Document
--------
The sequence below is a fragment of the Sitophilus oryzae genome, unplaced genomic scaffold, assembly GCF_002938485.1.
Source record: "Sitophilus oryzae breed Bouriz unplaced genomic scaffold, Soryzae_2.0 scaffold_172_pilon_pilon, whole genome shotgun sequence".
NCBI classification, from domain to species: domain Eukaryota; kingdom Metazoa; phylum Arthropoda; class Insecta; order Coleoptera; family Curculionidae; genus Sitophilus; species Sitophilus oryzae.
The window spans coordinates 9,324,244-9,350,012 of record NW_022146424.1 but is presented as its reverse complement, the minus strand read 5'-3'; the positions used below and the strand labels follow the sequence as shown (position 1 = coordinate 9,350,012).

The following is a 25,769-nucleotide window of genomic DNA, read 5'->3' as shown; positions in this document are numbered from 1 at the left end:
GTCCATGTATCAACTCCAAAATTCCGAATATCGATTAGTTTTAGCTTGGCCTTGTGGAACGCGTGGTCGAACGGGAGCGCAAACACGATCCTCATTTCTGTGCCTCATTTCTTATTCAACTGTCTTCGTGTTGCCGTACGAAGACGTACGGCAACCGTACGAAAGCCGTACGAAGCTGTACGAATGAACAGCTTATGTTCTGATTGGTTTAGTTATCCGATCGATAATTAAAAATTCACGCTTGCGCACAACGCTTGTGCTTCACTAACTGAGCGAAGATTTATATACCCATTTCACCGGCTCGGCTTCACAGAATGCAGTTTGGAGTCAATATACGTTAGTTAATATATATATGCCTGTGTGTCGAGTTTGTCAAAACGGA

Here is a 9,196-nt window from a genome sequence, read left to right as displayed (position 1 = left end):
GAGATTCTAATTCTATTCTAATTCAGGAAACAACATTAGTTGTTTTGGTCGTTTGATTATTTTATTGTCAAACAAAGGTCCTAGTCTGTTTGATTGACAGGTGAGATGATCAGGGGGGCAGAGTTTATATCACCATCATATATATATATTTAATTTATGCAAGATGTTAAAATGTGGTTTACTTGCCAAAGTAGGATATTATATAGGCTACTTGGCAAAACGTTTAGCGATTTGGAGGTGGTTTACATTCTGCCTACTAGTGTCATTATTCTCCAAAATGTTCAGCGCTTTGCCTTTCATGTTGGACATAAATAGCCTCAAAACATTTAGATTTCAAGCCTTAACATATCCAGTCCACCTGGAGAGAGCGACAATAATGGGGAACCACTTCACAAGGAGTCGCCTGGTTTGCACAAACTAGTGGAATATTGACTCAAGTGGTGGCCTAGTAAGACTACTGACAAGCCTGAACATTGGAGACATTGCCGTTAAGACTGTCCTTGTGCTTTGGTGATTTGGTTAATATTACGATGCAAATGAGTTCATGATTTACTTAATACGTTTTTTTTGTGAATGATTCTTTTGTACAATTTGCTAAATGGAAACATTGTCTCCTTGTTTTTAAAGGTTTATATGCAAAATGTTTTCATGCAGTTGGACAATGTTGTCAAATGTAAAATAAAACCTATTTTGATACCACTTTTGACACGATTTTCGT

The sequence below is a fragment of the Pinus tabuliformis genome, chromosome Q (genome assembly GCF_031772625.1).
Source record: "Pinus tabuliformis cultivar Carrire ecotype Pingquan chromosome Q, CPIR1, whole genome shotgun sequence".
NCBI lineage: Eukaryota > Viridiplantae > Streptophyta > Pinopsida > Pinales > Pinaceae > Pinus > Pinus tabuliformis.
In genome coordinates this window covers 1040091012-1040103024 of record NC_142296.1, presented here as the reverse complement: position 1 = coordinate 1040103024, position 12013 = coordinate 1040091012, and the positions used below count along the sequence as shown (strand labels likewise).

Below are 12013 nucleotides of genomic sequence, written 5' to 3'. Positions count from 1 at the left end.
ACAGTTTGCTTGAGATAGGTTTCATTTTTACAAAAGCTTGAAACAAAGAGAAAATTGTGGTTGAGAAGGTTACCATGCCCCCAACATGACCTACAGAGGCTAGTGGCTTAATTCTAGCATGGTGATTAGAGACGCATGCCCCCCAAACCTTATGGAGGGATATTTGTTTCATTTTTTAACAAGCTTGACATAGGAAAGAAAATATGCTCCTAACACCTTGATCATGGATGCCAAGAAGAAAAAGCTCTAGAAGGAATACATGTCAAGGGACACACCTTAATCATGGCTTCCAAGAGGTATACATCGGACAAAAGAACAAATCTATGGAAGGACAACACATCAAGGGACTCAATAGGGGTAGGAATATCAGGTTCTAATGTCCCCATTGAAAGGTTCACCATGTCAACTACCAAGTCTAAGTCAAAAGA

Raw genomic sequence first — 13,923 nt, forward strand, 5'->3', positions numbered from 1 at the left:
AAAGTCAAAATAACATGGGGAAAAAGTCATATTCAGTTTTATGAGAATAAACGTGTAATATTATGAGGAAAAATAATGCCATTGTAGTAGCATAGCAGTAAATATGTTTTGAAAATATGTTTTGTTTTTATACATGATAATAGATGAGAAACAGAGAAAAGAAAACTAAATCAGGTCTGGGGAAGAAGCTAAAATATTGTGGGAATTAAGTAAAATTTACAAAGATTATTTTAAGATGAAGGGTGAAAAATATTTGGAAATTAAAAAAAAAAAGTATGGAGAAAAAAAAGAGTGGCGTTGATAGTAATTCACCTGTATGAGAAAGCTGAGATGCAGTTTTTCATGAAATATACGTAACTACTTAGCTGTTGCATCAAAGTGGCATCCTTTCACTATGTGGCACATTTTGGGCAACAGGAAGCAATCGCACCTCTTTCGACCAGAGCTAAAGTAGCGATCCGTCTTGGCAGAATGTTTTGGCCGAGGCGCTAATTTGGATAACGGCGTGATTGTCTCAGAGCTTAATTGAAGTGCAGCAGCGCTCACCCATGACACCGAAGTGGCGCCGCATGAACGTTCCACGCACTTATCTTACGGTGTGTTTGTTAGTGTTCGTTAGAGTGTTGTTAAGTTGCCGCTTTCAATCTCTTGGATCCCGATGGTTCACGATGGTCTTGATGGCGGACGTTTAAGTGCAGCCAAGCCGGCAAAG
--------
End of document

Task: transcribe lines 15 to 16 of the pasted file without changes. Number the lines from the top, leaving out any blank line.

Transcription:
Raw genomic sequence first — 13,923 nt, forward strand, 5'->3', positions numbered from 1 at the left:
AAAGTCAAAATAACATGGGGAAAAAGTCATATTCAGTTTTATGAGAATAAACGTGTAATATTATGAGGAAAAATAATGCCATTGTAGTAGCATAGCAGTAAATATGTTTTGAAAATATGTTTTGTTTTTATACATGATAATAGATGAGAAACAGAGAAAAGAAAACTAAATCAGGTCTGGGGAAGAAGCTAAAATATTGTGGGAATTAAGTAAAATTTACAAAGATTATTTTAAGATGAAGGGTGAAAAATATTTGGAAATTAAAAAAAAAAAGTATGGAGAAAAAAAAGAGTGGCGTTGATAGTAATTCACCTGTATGAGAAAGCTGAGATGCAGTTTTTCATGAAATATACGTAACTACTTAGCTGTTGCATCAAAGTGGCATCCTTTCACTATGTGGCACATTTTGGGCAACAGGAAGCAATCGCACCTCTTTCGACCAGAGCTAAAGTAGCGATCCGTCTTGGCAGAATGTTTTGGCCGAGGCGCTAATTTGGATAACGGCGTGATTGTCTCAGAGCTTAATTGAAGTGCAGCAGCGCTCACCCATGACACCGAAGTGGCGCCGCATGAACGTTCCACGCACTTATCTTACGGTGTGTTTGTTAGTGTTCGTTAGAGTGTTGTTAAGTTGCCGCTTTCAATCTCTTGGATCCCGATGGTTCACGATGGTCTTGATGGCGGACGTTTAAGTGCAGCCAAGCCGGCAAAG